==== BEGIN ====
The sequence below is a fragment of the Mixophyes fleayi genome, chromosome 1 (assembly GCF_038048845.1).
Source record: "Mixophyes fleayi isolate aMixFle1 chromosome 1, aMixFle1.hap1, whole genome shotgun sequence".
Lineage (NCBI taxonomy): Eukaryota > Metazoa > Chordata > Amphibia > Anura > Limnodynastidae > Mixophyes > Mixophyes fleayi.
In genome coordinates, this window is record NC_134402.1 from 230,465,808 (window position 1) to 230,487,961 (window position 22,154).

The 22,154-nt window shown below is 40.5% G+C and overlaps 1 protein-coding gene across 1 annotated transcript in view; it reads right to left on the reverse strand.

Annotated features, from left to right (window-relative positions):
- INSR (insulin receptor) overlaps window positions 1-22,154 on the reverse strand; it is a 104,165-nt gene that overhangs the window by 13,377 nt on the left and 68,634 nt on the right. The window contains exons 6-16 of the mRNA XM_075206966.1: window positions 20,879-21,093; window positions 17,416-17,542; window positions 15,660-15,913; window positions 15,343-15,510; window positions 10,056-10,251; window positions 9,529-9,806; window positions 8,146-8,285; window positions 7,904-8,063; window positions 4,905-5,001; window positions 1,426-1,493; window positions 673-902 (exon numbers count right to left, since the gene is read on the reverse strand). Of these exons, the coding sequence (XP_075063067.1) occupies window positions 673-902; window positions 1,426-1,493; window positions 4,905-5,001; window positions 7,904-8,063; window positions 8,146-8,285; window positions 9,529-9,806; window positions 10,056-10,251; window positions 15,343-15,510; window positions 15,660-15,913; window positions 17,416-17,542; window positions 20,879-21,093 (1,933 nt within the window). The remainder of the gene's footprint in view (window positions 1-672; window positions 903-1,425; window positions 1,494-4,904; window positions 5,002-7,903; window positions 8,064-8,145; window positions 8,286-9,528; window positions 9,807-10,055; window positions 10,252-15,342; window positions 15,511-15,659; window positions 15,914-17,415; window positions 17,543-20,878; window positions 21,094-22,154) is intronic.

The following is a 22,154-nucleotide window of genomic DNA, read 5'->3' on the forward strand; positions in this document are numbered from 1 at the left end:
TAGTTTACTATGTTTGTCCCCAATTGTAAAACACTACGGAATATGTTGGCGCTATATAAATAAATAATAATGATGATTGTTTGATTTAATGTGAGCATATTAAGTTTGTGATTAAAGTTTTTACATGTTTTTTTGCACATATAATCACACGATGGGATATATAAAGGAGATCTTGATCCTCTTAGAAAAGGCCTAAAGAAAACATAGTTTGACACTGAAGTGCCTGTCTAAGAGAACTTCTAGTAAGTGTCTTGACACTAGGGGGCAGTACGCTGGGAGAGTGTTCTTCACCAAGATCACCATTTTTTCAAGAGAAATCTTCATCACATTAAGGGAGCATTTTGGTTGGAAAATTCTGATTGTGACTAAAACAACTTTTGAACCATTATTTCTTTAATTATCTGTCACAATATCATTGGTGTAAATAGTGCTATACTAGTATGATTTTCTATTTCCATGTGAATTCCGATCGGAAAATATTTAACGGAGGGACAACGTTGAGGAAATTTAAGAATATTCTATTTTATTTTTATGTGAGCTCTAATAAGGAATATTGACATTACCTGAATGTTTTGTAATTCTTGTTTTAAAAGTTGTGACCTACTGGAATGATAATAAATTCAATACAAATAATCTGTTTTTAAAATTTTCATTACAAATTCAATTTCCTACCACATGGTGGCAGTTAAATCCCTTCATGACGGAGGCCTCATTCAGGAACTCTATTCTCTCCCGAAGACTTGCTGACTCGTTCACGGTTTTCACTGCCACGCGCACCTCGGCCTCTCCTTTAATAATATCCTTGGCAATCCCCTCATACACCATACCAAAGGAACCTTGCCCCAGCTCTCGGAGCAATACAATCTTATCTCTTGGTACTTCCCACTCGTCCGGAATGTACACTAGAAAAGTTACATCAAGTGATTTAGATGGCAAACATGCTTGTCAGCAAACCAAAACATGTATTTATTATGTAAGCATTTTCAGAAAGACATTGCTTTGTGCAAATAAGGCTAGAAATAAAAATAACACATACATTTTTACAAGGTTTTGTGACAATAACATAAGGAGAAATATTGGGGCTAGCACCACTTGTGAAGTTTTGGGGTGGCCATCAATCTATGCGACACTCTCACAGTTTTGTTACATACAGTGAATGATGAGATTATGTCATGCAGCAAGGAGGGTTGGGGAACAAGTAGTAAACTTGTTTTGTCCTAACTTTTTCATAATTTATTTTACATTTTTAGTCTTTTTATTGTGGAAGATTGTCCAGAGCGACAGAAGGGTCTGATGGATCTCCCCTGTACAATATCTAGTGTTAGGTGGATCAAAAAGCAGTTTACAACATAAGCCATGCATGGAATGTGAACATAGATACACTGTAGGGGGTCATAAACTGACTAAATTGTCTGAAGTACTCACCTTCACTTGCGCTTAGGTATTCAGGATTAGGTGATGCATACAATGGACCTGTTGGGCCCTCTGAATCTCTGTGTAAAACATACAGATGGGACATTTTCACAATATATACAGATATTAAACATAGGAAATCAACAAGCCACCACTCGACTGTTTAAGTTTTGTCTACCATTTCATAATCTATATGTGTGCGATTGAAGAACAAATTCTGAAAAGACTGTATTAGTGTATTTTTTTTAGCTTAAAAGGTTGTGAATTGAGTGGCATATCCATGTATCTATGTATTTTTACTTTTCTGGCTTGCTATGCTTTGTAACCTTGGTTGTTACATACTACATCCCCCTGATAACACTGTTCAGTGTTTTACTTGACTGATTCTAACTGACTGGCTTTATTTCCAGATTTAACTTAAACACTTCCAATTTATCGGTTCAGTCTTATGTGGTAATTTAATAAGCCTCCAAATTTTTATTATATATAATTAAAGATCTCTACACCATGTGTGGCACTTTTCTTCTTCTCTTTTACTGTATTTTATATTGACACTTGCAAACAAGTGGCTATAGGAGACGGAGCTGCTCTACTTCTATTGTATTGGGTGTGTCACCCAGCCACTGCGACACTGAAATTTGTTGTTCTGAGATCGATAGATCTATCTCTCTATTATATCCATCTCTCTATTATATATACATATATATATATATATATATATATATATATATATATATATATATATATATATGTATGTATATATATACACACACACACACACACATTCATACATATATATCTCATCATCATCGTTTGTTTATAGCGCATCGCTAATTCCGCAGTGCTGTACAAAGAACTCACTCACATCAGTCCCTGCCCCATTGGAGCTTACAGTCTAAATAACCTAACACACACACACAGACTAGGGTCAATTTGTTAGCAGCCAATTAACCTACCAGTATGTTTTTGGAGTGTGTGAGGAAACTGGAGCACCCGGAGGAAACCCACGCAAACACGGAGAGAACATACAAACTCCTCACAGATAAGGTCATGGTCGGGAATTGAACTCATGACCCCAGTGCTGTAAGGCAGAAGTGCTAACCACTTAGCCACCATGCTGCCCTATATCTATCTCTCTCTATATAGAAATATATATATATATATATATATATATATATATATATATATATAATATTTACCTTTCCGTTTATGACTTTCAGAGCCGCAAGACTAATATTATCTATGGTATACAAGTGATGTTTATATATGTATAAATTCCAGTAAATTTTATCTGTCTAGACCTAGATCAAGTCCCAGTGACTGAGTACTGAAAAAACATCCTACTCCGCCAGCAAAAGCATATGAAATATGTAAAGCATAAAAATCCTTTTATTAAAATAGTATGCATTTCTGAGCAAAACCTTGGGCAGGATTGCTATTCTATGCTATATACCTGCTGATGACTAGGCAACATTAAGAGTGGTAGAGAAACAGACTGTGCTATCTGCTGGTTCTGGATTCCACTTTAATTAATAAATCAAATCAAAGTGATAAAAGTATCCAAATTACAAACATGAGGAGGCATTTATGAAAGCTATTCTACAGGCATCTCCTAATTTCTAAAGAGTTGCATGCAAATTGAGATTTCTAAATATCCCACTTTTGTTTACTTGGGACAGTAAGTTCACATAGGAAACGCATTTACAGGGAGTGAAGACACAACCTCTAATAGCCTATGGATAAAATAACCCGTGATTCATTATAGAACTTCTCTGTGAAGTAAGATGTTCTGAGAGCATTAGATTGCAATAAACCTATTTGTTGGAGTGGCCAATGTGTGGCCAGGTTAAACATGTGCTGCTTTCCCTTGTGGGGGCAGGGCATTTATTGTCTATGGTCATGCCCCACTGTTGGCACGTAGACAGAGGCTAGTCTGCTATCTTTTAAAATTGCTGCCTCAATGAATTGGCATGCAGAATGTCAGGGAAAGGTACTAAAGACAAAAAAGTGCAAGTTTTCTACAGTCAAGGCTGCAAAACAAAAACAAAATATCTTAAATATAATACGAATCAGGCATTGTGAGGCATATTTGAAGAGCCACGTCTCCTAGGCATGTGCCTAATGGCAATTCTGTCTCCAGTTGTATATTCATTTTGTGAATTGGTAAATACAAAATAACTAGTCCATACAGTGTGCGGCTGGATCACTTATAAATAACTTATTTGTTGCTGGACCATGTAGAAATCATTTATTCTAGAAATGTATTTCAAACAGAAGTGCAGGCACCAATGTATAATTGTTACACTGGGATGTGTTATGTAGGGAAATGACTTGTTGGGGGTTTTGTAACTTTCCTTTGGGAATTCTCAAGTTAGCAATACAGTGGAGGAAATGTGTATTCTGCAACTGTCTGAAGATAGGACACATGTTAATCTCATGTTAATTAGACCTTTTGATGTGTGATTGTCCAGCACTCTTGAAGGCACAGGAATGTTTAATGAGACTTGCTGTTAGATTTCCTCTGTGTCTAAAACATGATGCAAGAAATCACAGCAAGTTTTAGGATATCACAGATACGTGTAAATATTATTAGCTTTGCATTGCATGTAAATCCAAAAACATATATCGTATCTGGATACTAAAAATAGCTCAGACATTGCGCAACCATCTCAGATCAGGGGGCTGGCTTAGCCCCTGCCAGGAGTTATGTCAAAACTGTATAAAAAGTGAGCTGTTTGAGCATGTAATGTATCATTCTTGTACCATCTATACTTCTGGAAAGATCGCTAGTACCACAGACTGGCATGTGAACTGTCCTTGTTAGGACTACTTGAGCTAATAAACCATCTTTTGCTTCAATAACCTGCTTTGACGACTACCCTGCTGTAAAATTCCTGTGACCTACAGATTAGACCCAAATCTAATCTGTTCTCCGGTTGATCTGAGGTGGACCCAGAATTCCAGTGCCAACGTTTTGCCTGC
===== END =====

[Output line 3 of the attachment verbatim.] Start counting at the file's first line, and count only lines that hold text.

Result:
Lineage (NCBI taxonomy): Eukaryota > Metazoa > Chordata > Amphibia > Anura > Limnodynastidae > Mixophyes > Mixophyes fleayi.